As a young girl, I grew up in the kitchen. My mother grew up the oldest of four on a farm in Nova Scotia. She constantly would remind us of the ways and means by which she'd have to collect food from the garden in order to have a meal on the table. Sauces, breads, soups, dishes that could often bought for convenience sake, were all made from scratch in our household. To this day my mother will scoff at the idea of me buying a jar of Prego instead of crushing the tomatoes myself. My mother would provide "stick to your ribs" breakfast every morning, packed whole wheat sandwiches every afternoon and hearty dinners with enough for seconds every night. She cooked for a family of 5, which might as well have been a soccer team, in my opinion, all while working full time. Through witnessing her tireless compassion to feed us, I greatly understood cooking to be much more than a calculated blending of herbs and spices. But rather, cooking is an act of love. For what better way to show your love for someone but than to feed them? Especially when that might be all you have to offer.
As a child of medical professionals, raking in an impressive $0 annual salary, it can be overwhelming to imagine gifting the parents who have it all. And for that matter, have given you their all in order to keep you and your two sisters happy and well taken care of. Back then (and right now) I had little to nothing in my bank account during the holidays. What I did have was ingredients and a kitchen. All I was missing was the recipe to creating the ultimate cookie for Santa's big night. And only one man could ever come close to knowing everything this is to know about achieving the impossible it was my dad.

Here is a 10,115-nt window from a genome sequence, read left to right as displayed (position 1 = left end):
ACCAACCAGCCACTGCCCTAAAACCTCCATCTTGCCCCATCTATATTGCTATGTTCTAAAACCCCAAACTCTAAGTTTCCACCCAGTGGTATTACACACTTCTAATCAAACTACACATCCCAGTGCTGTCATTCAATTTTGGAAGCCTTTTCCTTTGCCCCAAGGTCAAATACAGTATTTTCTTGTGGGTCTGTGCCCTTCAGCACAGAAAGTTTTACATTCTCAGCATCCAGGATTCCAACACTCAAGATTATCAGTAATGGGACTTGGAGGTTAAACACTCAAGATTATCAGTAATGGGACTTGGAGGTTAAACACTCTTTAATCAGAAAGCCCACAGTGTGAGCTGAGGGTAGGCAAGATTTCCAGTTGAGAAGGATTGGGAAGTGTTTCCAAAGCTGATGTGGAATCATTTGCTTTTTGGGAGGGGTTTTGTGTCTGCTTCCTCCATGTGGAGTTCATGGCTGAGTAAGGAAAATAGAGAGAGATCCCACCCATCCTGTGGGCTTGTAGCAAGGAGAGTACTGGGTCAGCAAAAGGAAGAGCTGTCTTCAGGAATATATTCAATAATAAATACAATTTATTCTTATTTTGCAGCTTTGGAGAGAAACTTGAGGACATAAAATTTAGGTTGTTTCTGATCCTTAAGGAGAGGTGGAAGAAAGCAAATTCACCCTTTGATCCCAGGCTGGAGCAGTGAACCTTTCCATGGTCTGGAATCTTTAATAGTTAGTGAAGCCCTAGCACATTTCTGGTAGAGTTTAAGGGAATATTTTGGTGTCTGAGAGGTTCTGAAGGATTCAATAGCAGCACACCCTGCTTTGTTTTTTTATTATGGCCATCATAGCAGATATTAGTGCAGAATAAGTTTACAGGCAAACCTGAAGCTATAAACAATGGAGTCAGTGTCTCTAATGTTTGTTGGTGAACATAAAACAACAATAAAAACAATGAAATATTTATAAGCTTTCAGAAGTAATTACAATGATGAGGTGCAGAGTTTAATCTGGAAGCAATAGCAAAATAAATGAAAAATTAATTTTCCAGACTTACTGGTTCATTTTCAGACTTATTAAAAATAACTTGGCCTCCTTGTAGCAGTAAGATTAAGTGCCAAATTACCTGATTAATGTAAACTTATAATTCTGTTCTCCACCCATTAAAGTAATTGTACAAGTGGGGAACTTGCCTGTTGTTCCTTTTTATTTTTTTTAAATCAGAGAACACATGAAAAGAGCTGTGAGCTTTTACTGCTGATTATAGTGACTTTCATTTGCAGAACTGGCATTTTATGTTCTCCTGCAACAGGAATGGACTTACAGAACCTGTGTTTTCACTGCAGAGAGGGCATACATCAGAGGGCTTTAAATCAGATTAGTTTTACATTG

My dad was (and still is to this day) one of my favorite heroes. His superpower, the ability to know the answer to anything you've ever needed to know. For example, do you know the two worst things to ever have in this life? Sugar and bad credit. While I indulge shamelessly in both on the daily, I've discovered an exception to this rule as I've grown older. Sugar is in cookies. And cookies were the one thing that I could afford to offer Santa on his epic journey around the globe at that time. Sugar was my way of offering Santa my love. Therefore allowing for one night of the year that sugar could be one of the best things I had to offer in life. (The bad credit comment still seems to hold water.) And luckily for me I had the man who knew absolutely anything that you could ever have a question to. While many times my dad's answers seemed undoubtedly consistent to me, there was one answer that seemed almost too inconceivable for me at that age.